Diane Munro walked her 7-year-old French bulldog, Daisy, down Hot Springs Road on Wednesday, surveying the damage.
"This is a war zone," she said, gesturing along the road. "Ours is like this peaceful rose garden."
Some people did evacuate in her area, but she stayed. She put a ladder against her home, in case she had to get up on the roof.
"I mean, survival and taking it seriously," she said. "I was thinking if worse came to worse and the creek breached, that I'd go on the roof of the house."
The Tuesday morning mudslide left at least 100 homes destroyed and at least 17 people dead. Whole neighborhoods were covered in thick mud and debris.
She said neighbors up the street had lost friends. Walking around the neighborhood, she said, was "sobering." She evacuated during the Thomas fire and was out of her home for about two weeks. She stayed in Goleta.
"We're all just kind of very fortunate that we were able to come out of it this way, but our heart goes out to everybody else," she said. "It's a very humbling experience."
Greg Giloth had also been under a mandatory evacuation. He lives between Para Grande and Hot Springs Road, on a private lane.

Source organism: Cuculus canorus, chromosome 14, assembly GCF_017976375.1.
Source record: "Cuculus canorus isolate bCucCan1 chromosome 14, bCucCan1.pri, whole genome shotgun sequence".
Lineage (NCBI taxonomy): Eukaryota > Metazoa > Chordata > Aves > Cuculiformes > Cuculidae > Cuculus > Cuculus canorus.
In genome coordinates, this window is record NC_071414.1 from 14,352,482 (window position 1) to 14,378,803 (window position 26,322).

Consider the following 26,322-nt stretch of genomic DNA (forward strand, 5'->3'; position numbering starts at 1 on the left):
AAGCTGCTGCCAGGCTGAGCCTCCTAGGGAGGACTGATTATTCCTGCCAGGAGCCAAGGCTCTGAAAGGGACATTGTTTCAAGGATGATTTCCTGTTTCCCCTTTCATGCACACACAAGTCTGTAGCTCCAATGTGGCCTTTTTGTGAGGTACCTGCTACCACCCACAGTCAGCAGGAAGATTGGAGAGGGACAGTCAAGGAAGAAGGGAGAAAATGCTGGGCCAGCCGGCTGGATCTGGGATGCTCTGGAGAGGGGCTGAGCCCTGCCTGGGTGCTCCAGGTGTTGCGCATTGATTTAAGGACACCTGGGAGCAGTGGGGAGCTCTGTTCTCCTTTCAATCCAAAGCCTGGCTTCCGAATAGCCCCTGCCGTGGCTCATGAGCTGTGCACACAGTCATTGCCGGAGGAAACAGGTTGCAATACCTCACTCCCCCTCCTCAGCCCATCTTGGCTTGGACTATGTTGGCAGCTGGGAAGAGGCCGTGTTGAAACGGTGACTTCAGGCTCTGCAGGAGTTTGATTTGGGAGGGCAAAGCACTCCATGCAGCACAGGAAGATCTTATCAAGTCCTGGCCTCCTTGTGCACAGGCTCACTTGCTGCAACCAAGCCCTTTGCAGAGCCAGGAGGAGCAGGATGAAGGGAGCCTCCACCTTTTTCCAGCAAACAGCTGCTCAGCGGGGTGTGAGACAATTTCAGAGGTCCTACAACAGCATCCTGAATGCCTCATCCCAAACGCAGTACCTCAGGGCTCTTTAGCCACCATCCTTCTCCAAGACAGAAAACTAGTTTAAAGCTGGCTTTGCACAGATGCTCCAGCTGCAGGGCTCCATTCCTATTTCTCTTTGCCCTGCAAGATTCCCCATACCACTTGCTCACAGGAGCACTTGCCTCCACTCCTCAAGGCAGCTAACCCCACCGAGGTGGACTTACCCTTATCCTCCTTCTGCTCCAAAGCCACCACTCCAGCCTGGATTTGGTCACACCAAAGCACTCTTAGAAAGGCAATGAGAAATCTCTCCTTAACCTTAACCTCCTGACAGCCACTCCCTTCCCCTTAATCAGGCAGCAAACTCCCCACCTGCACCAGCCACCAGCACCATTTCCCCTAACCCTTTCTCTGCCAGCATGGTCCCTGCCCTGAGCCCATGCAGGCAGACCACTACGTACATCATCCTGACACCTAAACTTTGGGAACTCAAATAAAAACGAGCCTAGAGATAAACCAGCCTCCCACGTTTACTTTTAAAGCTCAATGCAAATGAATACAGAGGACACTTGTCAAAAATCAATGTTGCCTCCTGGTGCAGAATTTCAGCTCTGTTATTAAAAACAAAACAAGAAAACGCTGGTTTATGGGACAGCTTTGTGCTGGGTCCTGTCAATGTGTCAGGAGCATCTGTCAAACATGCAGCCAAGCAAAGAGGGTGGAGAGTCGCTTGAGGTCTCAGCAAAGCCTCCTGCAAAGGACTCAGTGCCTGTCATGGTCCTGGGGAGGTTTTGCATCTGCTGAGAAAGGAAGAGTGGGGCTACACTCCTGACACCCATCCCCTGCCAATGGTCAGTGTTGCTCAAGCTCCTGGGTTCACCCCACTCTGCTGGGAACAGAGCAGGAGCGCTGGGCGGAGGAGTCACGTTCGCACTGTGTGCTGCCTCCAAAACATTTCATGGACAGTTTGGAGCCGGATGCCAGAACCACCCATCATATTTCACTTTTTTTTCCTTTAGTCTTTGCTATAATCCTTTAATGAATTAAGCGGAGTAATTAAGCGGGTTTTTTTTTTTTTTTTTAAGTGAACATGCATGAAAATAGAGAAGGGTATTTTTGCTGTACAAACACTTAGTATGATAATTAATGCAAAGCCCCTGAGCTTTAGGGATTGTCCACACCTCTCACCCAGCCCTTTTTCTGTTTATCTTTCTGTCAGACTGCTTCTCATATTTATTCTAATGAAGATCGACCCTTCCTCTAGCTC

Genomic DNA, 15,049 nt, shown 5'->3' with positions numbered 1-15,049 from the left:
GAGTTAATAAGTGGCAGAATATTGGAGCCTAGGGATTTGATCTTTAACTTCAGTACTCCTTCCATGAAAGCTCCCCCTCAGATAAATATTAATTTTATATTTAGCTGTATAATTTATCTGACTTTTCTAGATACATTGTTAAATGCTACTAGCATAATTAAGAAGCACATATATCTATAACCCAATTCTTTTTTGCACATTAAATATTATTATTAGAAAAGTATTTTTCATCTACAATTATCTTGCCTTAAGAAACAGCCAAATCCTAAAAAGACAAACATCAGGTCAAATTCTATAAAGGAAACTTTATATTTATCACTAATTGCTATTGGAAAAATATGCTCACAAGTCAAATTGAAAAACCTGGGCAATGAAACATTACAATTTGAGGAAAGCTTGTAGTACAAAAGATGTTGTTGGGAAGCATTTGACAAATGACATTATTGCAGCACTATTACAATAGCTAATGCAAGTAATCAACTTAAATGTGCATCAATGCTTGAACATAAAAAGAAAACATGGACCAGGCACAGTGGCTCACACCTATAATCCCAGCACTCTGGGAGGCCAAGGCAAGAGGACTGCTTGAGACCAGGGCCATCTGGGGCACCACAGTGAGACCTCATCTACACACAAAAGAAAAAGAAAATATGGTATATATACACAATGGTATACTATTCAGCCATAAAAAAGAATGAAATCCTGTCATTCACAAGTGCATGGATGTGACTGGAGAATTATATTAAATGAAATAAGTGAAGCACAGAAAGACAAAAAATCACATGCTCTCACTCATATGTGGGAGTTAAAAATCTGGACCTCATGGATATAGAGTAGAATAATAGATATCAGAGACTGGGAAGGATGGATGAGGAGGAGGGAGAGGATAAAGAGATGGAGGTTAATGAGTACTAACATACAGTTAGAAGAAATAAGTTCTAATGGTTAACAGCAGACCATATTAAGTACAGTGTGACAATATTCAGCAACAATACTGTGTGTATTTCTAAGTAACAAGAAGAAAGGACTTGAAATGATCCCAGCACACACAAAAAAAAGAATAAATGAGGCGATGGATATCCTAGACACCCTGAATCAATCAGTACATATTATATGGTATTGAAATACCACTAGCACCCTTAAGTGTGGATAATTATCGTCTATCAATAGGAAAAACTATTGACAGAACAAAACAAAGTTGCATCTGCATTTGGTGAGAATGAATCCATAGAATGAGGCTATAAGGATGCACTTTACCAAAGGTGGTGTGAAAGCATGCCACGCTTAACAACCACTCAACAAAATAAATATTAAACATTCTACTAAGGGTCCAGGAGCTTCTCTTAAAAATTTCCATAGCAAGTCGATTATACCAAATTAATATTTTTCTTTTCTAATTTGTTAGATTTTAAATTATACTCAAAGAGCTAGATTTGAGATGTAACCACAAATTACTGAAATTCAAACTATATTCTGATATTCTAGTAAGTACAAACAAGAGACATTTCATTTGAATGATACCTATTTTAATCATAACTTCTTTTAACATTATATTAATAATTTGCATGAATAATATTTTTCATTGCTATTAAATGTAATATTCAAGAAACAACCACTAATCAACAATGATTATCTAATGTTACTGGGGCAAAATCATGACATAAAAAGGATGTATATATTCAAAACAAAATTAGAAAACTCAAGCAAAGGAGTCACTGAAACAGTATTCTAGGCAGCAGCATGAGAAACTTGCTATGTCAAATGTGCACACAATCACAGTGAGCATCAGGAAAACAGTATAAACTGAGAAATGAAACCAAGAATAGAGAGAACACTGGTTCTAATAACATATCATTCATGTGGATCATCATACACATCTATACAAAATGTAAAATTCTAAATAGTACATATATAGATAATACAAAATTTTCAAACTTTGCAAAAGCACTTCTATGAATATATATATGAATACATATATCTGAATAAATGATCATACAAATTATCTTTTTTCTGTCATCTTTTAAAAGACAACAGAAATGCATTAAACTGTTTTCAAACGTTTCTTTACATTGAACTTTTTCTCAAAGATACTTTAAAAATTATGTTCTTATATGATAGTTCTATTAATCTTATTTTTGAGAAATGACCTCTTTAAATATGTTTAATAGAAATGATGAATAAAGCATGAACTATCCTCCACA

"I did not evacuate, because we've been in the area a while and I'm used to the creek. The creek is a problem, but we've never had a burn area above it. That was the key here," Giloth said. "I was thinking it could be bad, I never thought it was going to be this bad."
Giloth had been waiting all day for the rain and there was no rain.
They just received a small amount.
"And then all of a sudden it started coming down hard," he said.
He got on his computer and said you could see the cell, "it was orange and yellow." But it passed through within half an hour."By like a quarter to four, all hell broke loose," he said. "That's when the house started shaking, that's when the actual flood was coming down the creek."
"It was pulling rocks and trees and everything in front of it." He was worried that it might be coming toward his home. There's a row of houses and the creek is on the other side of it. "From what I could tell, it was out of its banks on the other side and moving swiftly. But you could hear the rocks," he said.
When he went out at first light, the house directly across from him had no damage even though it was next to the creek.
"They were lucky," he said. "Across the creek from there were at least three houses that were severely damaged. Roofs moved, floors knocked out, mud up 5, 6 feet up the walls."